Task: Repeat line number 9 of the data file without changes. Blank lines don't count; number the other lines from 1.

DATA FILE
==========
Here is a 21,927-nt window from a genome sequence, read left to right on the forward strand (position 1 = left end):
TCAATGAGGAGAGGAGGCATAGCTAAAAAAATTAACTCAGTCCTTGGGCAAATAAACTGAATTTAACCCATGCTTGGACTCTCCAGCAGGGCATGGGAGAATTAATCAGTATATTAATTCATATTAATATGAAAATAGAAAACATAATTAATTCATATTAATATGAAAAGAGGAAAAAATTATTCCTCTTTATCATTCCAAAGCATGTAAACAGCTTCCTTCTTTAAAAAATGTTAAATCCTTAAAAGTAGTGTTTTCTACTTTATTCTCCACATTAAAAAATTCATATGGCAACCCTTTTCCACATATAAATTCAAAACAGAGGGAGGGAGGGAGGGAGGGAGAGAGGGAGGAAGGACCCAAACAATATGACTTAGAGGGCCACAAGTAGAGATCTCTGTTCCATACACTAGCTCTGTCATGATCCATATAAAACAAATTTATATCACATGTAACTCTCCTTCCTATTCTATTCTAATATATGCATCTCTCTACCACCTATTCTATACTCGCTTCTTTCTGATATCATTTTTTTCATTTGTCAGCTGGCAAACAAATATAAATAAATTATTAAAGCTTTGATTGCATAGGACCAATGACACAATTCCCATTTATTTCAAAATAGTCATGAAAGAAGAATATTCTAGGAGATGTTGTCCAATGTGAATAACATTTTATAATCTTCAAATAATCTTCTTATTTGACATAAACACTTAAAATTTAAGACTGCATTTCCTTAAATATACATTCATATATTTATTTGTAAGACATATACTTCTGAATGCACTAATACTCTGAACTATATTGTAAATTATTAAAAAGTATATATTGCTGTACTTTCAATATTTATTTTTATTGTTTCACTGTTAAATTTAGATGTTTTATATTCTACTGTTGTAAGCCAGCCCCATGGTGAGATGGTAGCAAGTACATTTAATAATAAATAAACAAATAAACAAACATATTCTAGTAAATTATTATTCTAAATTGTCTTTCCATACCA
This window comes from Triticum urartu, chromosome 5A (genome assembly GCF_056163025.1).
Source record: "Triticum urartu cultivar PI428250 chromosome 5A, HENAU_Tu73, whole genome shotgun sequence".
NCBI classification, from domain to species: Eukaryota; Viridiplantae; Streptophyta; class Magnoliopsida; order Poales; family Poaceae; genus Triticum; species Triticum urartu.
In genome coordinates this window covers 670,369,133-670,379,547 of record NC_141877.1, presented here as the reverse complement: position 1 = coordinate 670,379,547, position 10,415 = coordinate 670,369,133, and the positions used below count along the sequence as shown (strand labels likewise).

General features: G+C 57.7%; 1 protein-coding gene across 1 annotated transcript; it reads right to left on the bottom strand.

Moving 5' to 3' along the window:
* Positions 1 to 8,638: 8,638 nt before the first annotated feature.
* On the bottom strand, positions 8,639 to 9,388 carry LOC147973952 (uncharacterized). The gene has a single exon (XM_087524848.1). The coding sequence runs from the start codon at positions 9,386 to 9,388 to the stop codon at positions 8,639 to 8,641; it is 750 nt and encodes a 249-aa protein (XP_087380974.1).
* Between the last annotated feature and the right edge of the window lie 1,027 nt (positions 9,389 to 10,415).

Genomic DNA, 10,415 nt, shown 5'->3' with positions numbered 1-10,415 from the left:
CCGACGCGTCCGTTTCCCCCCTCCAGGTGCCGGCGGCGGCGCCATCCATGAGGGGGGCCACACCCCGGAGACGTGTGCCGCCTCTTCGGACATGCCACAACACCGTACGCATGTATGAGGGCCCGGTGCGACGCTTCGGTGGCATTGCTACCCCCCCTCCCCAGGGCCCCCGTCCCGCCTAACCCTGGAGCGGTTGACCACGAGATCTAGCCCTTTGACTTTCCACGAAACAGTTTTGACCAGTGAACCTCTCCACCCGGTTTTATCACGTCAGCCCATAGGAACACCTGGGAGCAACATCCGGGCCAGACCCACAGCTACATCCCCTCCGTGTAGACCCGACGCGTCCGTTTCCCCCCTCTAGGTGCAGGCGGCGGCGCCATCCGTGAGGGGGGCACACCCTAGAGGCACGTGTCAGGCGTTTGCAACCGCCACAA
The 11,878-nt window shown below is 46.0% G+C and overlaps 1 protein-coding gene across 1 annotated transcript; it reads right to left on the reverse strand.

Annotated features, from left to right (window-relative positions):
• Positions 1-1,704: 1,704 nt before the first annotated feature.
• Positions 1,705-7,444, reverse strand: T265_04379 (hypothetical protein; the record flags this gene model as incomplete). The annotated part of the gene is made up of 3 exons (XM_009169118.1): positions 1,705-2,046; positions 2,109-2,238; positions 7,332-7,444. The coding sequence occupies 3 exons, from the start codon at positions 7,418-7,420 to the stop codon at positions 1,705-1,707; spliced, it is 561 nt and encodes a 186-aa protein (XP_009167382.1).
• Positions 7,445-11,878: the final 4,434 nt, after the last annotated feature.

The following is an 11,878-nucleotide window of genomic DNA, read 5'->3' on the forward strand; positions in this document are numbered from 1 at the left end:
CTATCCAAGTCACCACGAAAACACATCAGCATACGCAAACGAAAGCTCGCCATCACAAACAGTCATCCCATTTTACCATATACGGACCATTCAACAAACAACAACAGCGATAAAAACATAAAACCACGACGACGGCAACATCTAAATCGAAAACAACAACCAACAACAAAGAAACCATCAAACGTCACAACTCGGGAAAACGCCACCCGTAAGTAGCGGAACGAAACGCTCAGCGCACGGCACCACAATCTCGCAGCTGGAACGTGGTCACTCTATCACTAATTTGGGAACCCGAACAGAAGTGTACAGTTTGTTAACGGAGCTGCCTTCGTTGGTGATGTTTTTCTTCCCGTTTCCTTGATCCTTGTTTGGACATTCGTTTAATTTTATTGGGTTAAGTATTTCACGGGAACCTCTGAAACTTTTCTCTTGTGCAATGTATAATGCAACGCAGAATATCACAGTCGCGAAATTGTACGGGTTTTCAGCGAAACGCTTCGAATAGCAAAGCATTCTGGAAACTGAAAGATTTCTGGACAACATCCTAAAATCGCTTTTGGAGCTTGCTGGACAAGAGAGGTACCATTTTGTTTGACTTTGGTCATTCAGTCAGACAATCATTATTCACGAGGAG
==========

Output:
* Positions 1 to 8,638: 8,638 nt before the first annotated feature.